Today's news

November 25, 2004

Rescue for top-rated staff only
A government promise to protect nationally important but vulnerable academic subjects may extend only to the top research-intensive university departments, The Times Higher can reveal. The approach emerged this week after Exeter University announced that it would shut its chemistry, mining engineering, Italian and music departments, which have struggled financially since being given 4 ratings in the last research assessment exercise. Other 4-rated science subjects will also suffer staff losses and "disinvestment".
Times Higher

Leading article: Chemical breakdown
The news that Exeter University is to axe undergraduate chemistry has shocked the Royal Society of Chemistry and pointed up the crisis in a subject that is essential to the country's economic wellbeing. It is not only Exeter that has dropped chemistry. So has King's College and Queen Mary, both part of the University of London, as well as the University of Kent. The Royal Society is surprised that Exeter is taking such action when the university has seen a 21 per cent increase in numbers of applications this year and when its vice-chancellor, Steve Smith, was so gung-ho about the subject in his speech to the British Association meeting at his own university earlier this year. Exeter had a highly rated chemistry department with a good spread of staff across the age range.
The Independent (Education)

Witness the lack of jobs
All those sixth form girls who are hoping to become sexy pathologists like Amanda Burton in the BBC's drama series Silent Witness by studying forensic science at university should think again. That's the message of a report published last week, which says that the new courses will not lead to jobs in forensic science. "Our main concern is with the young people studying for these degrees," says Richard Smith of Semta, the skills council for science and engineering that produced the report. "They expect to get work in forensics but that is not going to happen." The police seem to agree. Some of the forensic science degrees are little more than a collection of basic scientific principles combined with the telling of some anecdotes, says Clive Wolfendale, deputy chief constable of North Wales Police and chair of the forensic science strategy group at Semta. "If a young person is excited by the prospect of a career in this field, I would advise them strongly not to be seduced by some of the poorer-quality degrees on offer." The explosion in forensic science courses is doing everyone a disservice, he thinks. It is wasting young people's time, it is wasting parents' money and is demeaning to the police. "This is a product based on a television perception of what forensic science is about," he says. "The reality is that it is very labour-intensive, routine, time-consuming, dirty and unpleasant work."
The Independent (Education)

Career enhancement for ethnic minorities at Southampton Institute
Southampton Institute has introduced a career enhancement scheme to improve the career prospects of minority ethnic students, who are nearly twice as likely to experience unemployment when compared with their white peers. The Institute's Minority Ethnic Recruitment, Information, Training and Support programme provides the student participants with the ability to develop the skills required to successfully obtain employment and to help them to gain confidence for entering the graduate labour market. Phil Gibson, head of student support at Southampton Institute, explains how the programme came about. "We started focusing on race and equality in 1997, when we discovered that minority ethnic graduates were more likely to be unemployed than their white counterparts. We wanted to do something about it, so we introduced a programme for the minority ethnic students that involved teaching career management skills."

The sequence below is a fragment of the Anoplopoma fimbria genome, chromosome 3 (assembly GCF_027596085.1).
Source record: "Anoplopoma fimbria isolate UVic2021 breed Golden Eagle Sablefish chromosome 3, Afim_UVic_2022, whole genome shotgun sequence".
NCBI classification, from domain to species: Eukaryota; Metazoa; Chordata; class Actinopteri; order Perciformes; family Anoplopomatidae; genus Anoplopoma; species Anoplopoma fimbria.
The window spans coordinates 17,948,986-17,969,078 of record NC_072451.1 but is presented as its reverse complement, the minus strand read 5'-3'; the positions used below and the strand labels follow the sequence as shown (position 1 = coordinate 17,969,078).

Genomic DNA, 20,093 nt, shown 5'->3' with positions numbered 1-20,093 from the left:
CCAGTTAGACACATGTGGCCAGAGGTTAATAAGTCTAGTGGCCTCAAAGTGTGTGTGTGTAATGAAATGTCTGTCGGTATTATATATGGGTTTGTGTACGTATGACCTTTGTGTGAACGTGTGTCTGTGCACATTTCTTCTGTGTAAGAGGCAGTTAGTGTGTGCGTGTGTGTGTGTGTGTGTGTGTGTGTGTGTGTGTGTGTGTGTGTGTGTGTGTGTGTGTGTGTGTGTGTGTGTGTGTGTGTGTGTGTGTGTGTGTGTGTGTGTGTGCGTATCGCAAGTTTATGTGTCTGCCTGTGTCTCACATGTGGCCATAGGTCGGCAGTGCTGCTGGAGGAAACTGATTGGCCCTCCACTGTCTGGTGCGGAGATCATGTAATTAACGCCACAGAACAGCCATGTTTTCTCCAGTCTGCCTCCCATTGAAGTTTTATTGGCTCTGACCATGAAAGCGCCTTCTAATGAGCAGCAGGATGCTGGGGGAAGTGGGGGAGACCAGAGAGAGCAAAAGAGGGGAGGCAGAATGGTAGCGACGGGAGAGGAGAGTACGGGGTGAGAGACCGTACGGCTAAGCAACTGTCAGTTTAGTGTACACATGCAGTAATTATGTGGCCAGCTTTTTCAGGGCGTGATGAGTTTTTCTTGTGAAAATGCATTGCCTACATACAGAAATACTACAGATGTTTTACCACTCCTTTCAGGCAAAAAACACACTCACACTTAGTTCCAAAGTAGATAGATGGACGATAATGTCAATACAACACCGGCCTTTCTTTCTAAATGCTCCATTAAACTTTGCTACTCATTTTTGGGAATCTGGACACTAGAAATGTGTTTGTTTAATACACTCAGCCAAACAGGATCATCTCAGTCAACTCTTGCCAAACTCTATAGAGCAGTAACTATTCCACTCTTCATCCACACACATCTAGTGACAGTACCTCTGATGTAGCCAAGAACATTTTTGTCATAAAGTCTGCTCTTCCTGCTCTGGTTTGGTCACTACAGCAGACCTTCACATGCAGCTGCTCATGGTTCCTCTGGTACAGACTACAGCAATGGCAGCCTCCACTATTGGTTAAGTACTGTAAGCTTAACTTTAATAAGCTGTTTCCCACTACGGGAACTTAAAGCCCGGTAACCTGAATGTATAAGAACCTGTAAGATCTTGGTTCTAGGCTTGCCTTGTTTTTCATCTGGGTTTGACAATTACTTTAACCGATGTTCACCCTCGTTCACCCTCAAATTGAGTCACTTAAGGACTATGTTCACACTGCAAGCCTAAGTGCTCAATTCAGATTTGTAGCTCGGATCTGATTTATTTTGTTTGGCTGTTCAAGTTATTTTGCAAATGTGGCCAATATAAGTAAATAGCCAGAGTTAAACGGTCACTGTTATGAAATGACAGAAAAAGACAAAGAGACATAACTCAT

The Independent (Education)

Business links set the agenda
It goes without saying that for a business school to provide value in its education it has to have close links with the corporate world. How else does it ensure that its teaching is up to date and relevant? A school connects with the business community in its teaching, for example, through the business experience and contacts of its faculty; the involvement of visiting speakers; the teaching of case studies; the development of corporate programmes; and the appointment of an advisory board from the business community. Despite these measures, schools have been criticised for a lack of relevance to modern business. Much of this criticism can be traced back to the founding principles of UK schools, which stressed their role as centres of academic excellence above that of providing industry-relevant training. As a result of recent criticism, many schools have revisited their relationship with the business community. Many MBA programmes now include training in the so-called soft skills such as leadership, ethics and interpersonal skills and place a greater emphasis on the teaching of international business issues and a focus on practical, rather than purely academic, skills.